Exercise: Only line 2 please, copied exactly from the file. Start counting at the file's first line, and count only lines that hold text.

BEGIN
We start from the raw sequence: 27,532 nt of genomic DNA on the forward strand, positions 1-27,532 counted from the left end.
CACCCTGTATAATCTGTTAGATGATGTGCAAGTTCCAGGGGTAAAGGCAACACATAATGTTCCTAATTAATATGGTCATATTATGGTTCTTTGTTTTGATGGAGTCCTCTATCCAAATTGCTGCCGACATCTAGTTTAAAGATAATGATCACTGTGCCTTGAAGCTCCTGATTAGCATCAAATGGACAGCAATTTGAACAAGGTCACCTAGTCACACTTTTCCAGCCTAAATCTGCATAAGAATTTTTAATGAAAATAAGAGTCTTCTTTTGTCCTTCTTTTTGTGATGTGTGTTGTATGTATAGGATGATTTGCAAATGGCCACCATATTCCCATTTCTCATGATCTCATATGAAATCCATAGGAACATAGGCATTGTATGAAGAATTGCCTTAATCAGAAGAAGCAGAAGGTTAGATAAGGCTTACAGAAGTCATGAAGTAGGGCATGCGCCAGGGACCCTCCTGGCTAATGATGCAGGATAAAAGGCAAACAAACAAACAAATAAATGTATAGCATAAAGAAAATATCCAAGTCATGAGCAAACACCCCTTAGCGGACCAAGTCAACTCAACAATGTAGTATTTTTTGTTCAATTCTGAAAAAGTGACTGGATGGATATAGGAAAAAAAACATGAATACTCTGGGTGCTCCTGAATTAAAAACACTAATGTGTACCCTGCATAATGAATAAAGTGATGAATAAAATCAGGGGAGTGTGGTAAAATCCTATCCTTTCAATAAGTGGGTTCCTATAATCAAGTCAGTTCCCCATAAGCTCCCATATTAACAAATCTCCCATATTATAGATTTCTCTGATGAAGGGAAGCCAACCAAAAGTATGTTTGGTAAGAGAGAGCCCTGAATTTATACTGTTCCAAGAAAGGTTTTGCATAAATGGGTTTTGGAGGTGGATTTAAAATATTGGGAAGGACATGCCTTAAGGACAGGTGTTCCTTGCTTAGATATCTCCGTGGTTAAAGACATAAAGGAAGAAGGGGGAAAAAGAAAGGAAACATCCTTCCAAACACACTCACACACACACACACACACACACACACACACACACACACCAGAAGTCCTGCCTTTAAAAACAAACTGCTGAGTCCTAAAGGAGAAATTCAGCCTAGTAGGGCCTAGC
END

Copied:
CACCCTGTATAATCTGTTAGATGATGTGCAAGTTCCAGGGGTAAAGGCAACACATAATGTTCCTAATTAATATGGTCATATTATGGTTCTTTGTTTTGATGGAGTCCTCTATCCAAATTGCTGCCGACATCTAGTTTAAAGATAATGATCACTGTGCCTTGAAGCTCCTGATTAGCATCAAATGGACAGCAATTTGAACAAGGTCACCTAGTCACACTTTTCCAGCCTAAATCTGCATAAGAATTTTTAATGAAAATAAGAGTCTTCTTTTGTCCTTCTTTTTGTGATGTGTGTTGTATGTATAGGATGATTTGCAAATGGCCACCATATTCCCATTTCTCATGATCTCATATGAAATCCATAGGAACATAGGCATTGTATGAAGAATTGCCTTAATCAGAAGAAGCAGAAGGTTAGATAAGGCTTACAGAAGTCATGAAGTAGGGCATGCGCCAGGGACCCTCCTGGCTAATGATGCAGGATAAAAGGCAAACAAACAAACAAATAAATGTATAGCATAAAGAAAATATCCAAGTCATGAGCAAACACCCCTTAGCGGACCAAGTCAACTCAACAATGTAGTATTTTTTGTTCAATTCTGAAAAAGTGACTGGATGGATATAGGAAAAAAAACATGAATACTCTGGGTGCTCCTGAATTAAAAACACTAATGTGTACCCTGCATAATGAATAAAGTGATGAATAAAATCAGGGGAGTGTGGTAAAATCCTATCCTTTCAATAAGTGGGTTCCTATAATCAAGTCAGTTCCCCATAAGCTCCCATATTAACAAATCTCCCATATTATAGATTTCTCTGATGAAGGGAAGCCAACCAAAAGTATGTTTGGTAAGAGAGAGCCCTGAATTTATACTGTTCCAAGAAAGGTTTTGCATAAATGGGTTTTGGAGGTGGATTTAAAATATTGGGAAGGACATGCCTTAAGGACAGGTGTTCCTTGCTTAGATATCTCCGTGGTTAAAGACATAAAGGAAGAAGGGGGAAAAAGAAAGGAAACATCCTTCCAAACACACTCACACACACACACACACACACACACACACACACACACACCAGAAGTCCTGCCTTTAAAAACAAACTGCTGAGTCCTAAAGGAGAAATTCAGCCTAGTAGGGCCTAGC